Charles Neate

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Charles Neate (1806–1879) was an English politician and academic, economist and political writer.


He was the fifth of the eleven children of Thomas Neate, rector and squire of Alvescot, Oxfordshire, and his wife Catherine, born at Adstock, Buckinghamshire, on 18 June 1806. He was sent to the Collège Bourbon in Paris, where Sainte-Beuve was one of his school-fellows, and he won a prize for French composition for all the schools of France.[1]

Neate matriculated as a commoner of Lincoln College, Oxford, on 2 June 1824, aged 17; he was scholar 1826–8, and graduated as a first-class man in 1828. The same year he was elected fellow of Oriel College. He was called to the bar at Lincoln's Inn in 1832, but a quarrel with Sir Richard Bethell terminated his career there. He acted as secretary to Sir Francis Thornhill Baring, when Baring was chancellor of the exchequer (1839–41).[1]

In 1857 Neate was appointed Drummond professor of political economy at Oxford, for a five-year term. He was also examiner in the School of Law and History at Oxford in 1853–5, and was appointed lecturer on the same subjects at Oriel in 1856. He was also elected Liberal Member of Parliament for Oxford, but was, however, a few months later unseated for bribery. His second election was to the parliament which sat from 1863 to 1868; and then he did not seek re-election.[1]

After 1868 Neate lived in Oxford. He died senior fellow of his college on 7 February 1879, and was buried at Adstock. He was considered fearlessly honest and outspoken, and one of his remembered sayings was "Wherever I look I see only brilliant political sunsets."[1]


Neate's pamphlets dealt mainly with political questions, and included Considerations on the Punishment of Death against capital punishment. He produced economic pamphlets when he was Drummond professor. Others were:

  • Game Laws (anon.), London, 1830.
  • Arguments against Reform (anon.), London, 1831.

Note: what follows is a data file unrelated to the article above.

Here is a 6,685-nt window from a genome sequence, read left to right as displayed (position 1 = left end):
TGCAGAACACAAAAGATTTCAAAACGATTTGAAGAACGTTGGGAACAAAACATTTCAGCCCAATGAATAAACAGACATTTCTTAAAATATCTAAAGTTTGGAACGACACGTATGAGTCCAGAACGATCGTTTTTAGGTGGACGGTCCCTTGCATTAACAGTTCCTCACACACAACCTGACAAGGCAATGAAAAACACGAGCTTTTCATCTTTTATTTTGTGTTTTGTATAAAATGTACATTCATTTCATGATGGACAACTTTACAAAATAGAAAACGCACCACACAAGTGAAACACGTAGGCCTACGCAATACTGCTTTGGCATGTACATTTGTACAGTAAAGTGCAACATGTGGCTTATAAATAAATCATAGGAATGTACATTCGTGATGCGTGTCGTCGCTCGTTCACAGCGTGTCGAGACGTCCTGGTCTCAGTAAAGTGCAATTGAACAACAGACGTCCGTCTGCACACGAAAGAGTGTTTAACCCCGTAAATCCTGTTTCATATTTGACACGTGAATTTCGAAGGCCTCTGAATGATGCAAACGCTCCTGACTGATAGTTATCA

• Quarrel with Canada (anon.), London, 1838.
  • Summary of Debates and Proceedings in Parliament relating to the Corn Laws, 1842.
  • Dialogues des Morts; Guizot et Louis Blanc (anon.), Oxford, 1848; Paris, 1849.
  • Remarks on a late Decision of the Judges as Visitors of the Inns of Court, 1848.
  • Introduction au Manuel Descriptif de l'Université d'Oxford (anon.), Oxford, 1851.
  • Observations on College Leases, Oxford, 1853.
  • Remarks on the Legal and other Studies of the University, 1856.
  • Answer to a recent Vote of Convocation, 1858.
  • The proper Share of the University in the Board of Street Commissioners (no date, but after 1868).
  • Two Lectures on the Currency, Oxford, 1859.
  • Two Lectures on the History and Conditions of Landed Property, Oxford, 1860.
  • Three Lectures on Taxation, especially that of Land, Oxford, 1861.
  • Relations of Law and Equity as affected by Statute of Uses, 1801.
  • Two Lectures on Trades Unions, Oxford, 1862.
  • Somnium Ricardi, 1863.
  • Law of Entail, London, 1865.
  • Observations on the Reorganisation of our Courts of Justice, 1868.
  • Specimens of Composition in Prose and Verse, Oxford, 1874.
  • Oratio in Collegio Orielensi (anon.), Oxford, 1875.
  • Besika Bay, a Dialogue, Oxford, 1877.
  • Universities Reform Bill, Oxford, 1877. He had favoured university reform till it was taken up by the government, and then resented its being forced on the university, in his pamphlet entitled Objections to the Government Scheme for the present Subjection and future Management of the University of Oxford, 1854.


  1. ^ a b c d Lee, Sidney, ed. (1894). "Neate, Charles (1806-1879)" . Dictionary of National Biography. 40. London: Smith, Elder & Co.


 This article incorporates text from a publication now in the public domainLee, Sidney, ed. (1894). "Neate, Charles (1806-1879)". Dictionary of National Biography. 40. London: Smith, Elder & Co.